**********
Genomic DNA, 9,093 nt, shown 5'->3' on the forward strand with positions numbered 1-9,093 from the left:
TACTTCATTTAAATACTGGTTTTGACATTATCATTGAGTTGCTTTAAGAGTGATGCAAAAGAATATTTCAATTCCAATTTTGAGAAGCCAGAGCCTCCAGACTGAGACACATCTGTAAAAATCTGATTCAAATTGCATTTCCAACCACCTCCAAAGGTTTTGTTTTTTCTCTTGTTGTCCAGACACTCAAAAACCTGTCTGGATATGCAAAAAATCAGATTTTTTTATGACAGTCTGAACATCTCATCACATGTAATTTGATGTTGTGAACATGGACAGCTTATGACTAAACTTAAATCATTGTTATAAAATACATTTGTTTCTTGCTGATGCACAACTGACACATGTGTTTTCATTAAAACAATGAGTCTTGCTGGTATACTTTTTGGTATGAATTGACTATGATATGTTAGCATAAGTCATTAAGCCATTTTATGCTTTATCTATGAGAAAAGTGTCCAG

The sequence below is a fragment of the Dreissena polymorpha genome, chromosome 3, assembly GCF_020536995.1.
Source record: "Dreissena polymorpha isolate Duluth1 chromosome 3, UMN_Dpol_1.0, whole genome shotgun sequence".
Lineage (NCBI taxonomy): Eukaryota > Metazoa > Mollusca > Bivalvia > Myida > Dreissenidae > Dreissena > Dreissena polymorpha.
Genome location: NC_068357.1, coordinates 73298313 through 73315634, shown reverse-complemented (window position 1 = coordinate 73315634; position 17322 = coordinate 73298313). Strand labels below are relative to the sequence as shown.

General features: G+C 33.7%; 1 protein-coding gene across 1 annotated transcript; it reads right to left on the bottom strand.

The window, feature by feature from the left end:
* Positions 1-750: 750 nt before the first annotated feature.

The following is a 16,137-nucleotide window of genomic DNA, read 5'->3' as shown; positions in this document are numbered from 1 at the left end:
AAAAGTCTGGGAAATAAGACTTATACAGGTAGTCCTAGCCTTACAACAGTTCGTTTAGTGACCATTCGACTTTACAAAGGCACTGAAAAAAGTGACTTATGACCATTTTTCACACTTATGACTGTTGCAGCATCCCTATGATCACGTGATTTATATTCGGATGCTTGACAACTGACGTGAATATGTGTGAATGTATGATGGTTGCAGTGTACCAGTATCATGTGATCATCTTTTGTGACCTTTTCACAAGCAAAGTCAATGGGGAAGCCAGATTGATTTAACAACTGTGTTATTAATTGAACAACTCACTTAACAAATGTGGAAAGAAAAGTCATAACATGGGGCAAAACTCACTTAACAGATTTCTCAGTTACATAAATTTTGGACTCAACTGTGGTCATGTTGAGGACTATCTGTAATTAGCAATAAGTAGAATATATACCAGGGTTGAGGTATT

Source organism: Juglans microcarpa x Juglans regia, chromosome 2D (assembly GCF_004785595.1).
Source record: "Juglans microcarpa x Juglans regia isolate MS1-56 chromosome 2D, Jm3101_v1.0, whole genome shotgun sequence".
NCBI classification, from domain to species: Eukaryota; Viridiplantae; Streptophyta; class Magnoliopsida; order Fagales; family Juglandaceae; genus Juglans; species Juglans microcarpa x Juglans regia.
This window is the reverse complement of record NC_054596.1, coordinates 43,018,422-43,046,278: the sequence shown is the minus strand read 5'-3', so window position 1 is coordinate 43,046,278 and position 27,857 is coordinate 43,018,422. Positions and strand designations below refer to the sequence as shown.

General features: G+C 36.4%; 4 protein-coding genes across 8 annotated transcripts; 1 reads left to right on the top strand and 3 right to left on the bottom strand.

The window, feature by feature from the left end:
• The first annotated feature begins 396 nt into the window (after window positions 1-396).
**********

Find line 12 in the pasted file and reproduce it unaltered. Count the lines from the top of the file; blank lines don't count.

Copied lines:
Source organism: Juglans microcarpa x Juglans regia, chromosome 2D (assembly GCF_004785595.1).